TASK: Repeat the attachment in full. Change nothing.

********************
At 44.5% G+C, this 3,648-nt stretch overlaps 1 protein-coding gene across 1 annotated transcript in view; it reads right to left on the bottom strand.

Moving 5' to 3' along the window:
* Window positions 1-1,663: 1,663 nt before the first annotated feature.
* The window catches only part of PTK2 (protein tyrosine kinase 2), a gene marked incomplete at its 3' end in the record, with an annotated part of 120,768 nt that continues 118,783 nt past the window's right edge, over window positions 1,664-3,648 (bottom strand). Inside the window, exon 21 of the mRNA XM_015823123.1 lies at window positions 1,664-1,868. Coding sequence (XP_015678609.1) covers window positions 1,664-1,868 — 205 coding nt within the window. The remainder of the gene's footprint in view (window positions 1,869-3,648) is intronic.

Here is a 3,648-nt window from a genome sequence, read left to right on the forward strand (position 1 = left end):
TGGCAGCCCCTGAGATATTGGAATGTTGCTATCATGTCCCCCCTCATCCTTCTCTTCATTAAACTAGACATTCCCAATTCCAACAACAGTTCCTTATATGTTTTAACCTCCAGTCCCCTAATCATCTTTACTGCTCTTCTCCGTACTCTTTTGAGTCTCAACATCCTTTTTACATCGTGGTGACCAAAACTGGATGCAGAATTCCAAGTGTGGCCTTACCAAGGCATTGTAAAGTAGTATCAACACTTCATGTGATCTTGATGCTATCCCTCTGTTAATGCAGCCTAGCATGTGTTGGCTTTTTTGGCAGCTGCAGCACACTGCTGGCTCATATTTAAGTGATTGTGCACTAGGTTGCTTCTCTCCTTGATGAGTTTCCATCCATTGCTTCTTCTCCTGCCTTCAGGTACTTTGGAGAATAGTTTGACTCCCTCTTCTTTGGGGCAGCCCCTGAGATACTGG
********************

At 44.5% G+C, this 3,648-nt stretch overlaps 1 protein-coding gene across 1 annotated transcript in view; it reads right to left on the bottom strand.

Moving 5' to 3' along the window:
* Window positions 1-1,663: 1,663 nt before the first annotated feature.
* The window catches only part of PTK2 (protein tyrosine kinase 2), a gene marked incomplete at its 3' end in the record, with an annotated part of 120,768 nt that continues 118,783 nt past the window's right edge, over window positions 1,664-3,648 (bottom strand). Inside the window, exon 21 of the mRNA XM_015823123.1 lies at window positions 1,664-1,868. Coding sequence (XP_015678609.1) covers window positions 1,664-1,868 — 205 coding nt within the window. The remainder of the gene's footprint in view (window positions 1,869-3,648) is intronic.

Here is a 3,648-nt window from a genome sequence, read left to right on the forward strand (position 1 = left end):
TGGCAGCCCCTGAGATATTGGAATGTTGCTATCATGTCCCCCCTCATCCTTCTCTTCATTAAACTAGACATTCCCAATTCCAACAACAGTTCCTTATATGTTTTAACCTCCAGTCCCCTAATCATCTTTACTGCTCTTCTCCGTACTCTTTTGAGTCTCAACATCCTTTTTACATCGTGGTGACCAAAACTGGATGCAGAATTCCAAGTGTGGCCTTACCAAGGCATTGTAAAGTAGTATCAACACTTCATGTGATCTTGATGCTATCCCTCTGTTAATGCAGCCTAGCATGTGTTGGCTTTTTTGGCAGCTGCAGCACACTGCTGGCTCATATTTAAGTGATTGTGCACTAGGTTGCTTCTCTCCTTGATGAGTTTCCATCCATTGCTTCTTCTCCTGCCTTCAGGTACTTTGGAGAATAGTTTGACTCCCTCTTCTTTGGGGCAGCCCCTGAGATACTGG